In recent weeks, the Associated Press reported that nine of the 11 suicides in New York City jails over the past five years came after operators failed to follow safeguards designed to prevent self-harm by inmates. And an AP's investigation into the deaths of two mentally ill inmates at the city's Rikers Island complex — one who essentially baked to death in a 101-degree cell in February and the other who sexually mutilated himself last fall — have prompted promises of reform.
But the New York City is not alone in its struggles with an influx of mentally ill inmates at its jails. The nation's 3,300 jails have become treatment centers of last resort for people with serious mental illnesses, most arrested for non-violent crimes. To make matters worse, they are awash in a tide of booking and releases that make them particularly unsuited for the task.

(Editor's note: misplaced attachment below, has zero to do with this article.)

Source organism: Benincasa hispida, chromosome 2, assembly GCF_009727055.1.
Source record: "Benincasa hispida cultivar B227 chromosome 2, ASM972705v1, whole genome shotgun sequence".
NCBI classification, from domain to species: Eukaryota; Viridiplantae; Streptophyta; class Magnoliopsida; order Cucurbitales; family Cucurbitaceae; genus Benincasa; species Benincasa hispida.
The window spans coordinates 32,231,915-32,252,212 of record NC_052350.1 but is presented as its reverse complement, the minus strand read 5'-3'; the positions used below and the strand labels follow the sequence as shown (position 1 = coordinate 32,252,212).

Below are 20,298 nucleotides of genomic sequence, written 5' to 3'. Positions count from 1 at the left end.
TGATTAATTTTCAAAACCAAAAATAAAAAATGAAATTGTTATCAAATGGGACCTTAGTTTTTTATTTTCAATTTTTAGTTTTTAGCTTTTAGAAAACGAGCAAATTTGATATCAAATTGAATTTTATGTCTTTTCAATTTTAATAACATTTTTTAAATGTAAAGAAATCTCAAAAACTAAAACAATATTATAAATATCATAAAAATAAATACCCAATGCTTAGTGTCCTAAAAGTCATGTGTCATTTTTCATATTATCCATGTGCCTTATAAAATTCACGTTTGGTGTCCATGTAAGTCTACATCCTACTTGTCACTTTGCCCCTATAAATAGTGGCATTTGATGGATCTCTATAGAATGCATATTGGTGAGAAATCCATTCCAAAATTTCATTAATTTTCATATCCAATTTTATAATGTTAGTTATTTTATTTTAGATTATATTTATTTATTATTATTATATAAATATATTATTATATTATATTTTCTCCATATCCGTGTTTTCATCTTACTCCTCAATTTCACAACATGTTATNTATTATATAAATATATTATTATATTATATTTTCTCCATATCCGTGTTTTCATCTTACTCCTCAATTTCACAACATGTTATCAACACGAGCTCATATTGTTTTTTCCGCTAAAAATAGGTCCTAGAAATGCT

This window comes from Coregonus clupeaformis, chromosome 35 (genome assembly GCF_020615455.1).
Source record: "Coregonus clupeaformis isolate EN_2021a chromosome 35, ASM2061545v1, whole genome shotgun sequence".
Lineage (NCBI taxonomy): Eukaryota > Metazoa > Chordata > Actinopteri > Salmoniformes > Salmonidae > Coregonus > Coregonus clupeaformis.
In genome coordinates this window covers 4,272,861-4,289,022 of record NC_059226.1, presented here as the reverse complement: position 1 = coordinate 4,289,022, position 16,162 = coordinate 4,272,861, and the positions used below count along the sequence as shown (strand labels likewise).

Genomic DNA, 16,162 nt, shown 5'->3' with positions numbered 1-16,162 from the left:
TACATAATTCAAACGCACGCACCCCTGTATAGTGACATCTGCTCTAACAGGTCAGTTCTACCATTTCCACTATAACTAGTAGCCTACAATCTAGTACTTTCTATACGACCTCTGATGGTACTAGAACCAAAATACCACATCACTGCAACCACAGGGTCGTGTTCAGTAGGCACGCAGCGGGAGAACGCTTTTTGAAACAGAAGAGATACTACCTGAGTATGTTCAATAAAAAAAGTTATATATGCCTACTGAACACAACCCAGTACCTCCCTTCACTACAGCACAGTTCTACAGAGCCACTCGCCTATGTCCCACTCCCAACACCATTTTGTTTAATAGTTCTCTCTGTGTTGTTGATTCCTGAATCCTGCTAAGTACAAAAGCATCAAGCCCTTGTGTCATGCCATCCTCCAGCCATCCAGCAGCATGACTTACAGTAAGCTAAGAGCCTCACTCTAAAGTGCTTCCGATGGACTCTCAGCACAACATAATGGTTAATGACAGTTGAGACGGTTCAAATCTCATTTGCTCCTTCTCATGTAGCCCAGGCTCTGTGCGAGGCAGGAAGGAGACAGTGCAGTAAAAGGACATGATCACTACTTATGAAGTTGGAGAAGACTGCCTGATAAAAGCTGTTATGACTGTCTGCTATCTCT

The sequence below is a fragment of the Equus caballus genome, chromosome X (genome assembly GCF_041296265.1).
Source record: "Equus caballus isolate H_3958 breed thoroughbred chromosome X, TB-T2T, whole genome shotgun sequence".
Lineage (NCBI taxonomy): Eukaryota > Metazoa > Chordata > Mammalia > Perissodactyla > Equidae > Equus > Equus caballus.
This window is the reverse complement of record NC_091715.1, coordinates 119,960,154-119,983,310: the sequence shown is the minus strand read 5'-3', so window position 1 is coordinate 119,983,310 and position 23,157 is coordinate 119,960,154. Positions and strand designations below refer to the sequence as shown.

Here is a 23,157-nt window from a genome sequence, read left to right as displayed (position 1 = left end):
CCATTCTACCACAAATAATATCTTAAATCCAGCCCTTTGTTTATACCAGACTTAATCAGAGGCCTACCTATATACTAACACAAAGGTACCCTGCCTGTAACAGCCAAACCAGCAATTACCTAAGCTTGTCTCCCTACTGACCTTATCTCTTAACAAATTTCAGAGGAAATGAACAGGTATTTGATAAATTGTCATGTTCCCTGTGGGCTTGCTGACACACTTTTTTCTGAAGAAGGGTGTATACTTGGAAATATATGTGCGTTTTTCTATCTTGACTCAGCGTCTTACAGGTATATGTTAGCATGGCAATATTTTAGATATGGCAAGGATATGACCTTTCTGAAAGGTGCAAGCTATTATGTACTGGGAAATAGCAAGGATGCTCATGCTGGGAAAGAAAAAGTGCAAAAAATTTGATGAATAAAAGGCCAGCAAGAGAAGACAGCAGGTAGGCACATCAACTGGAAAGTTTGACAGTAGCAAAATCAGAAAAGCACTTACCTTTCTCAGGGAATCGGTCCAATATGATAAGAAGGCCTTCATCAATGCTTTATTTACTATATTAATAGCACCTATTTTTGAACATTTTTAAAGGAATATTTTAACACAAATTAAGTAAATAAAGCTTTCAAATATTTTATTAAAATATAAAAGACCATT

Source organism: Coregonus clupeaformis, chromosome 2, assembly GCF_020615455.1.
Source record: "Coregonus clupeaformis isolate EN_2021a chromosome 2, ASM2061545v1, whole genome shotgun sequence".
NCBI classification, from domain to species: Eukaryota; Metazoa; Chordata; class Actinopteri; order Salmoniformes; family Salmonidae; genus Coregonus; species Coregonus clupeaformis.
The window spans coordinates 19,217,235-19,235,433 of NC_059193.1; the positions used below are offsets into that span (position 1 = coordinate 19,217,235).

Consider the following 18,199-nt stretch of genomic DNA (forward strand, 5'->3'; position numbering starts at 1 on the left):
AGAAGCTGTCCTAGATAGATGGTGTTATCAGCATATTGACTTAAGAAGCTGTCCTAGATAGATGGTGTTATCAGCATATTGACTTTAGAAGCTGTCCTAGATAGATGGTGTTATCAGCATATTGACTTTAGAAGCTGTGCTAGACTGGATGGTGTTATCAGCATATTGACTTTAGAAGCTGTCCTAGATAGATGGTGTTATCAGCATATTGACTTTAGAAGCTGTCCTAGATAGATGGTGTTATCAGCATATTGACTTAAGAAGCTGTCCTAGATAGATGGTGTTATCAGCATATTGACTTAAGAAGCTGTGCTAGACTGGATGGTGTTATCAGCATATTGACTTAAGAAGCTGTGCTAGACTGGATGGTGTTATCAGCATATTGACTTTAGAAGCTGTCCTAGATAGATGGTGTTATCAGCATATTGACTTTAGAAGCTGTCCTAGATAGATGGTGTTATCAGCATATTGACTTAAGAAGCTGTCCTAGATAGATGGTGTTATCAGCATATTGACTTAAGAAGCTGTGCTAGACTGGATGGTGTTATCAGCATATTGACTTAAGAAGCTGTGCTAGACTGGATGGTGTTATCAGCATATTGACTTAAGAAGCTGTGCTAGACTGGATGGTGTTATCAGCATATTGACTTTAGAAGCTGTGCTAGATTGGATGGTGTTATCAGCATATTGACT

"Frankly, local jails have become the new social safety net for individuals with mental illnesses," says one advocate. "The only net that catches them is the criminal justice system."
In a story that has moved in advance for release at 12:01 a.m. EDT Monday, July 14, National Writer Adam Geller looked at the struggles of jails to function when as much 30 percent of their population suffers from serious mental illness. Besides his 3,200-word story, the package will include photos, video, a graphic and a 1,000-word abridged version.
If you have any questions, please call Newsfeatures Editor Jerry Schwartz at 212-621-1625.